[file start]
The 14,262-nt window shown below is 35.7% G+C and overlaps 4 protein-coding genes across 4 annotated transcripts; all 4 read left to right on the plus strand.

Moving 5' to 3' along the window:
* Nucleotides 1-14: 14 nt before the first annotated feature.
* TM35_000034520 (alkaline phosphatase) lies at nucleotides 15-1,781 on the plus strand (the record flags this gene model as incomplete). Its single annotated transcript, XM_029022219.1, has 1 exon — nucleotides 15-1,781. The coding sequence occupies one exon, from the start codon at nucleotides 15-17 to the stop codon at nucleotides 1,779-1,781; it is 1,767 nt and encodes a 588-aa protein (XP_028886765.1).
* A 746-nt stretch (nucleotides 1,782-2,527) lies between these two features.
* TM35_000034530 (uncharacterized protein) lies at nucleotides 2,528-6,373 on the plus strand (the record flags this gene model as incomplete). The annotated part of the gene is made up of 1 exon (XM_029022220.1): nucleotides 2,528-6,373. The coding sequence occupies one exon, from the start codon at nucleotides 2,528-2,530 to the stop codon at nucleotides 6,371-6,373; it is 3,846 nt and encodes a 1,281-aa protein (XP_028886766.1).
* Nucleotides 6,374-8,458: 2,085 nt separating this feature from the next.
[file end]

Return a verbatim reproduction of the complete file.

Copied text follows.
The 14,262-nt window shown below is 35.7% G+C and overlaps 4 protein-coding genes across 4 annotated transcripts; all 4 read left to right on the plus strand.

Moving 5' to 3' along the window:
* Nucleotides 1-14: 14 nt before the first annotated feature.
* TM35_000034520 (alkaline phosphatase) lies at nucleotides 15-1,781 on the plus strand (the record flags this gene model as incomplete). Its single annotated transcript, XM_029022219.1, has 1 exon — nucleotides 15-1,781. The coding sequence occupies one exon, from the start codon at nucleotides 15-17 to the stop codon at nucleotides 1,779-1,781; it is 1,767 nt and encodes a 588-aa protein (XP_028886765.1).
* A 746-nt stretch (nucleotides 1,782-2,527) lies between these two features.
* TM35_000034530 (uncharacterized protein) lies at nucleotides 2,528-6,373 on the plus strand (the record flags this gene model as incomplete). The annotated part of the gene is made up of 1 exon (XM_029022220.1): nucleotides 2,528-6,373. The coding sequence occupies one exon, from the start codon at nucleotides 2,528-2,530 to the stop codon at nucleotides 6,371-6,373; it is 3,846 nt and encodes a 1,281-aa protein (XP_028886766.1).
* Nucleotides 6,374-8,458: 2,085 nt separating this feature from the next.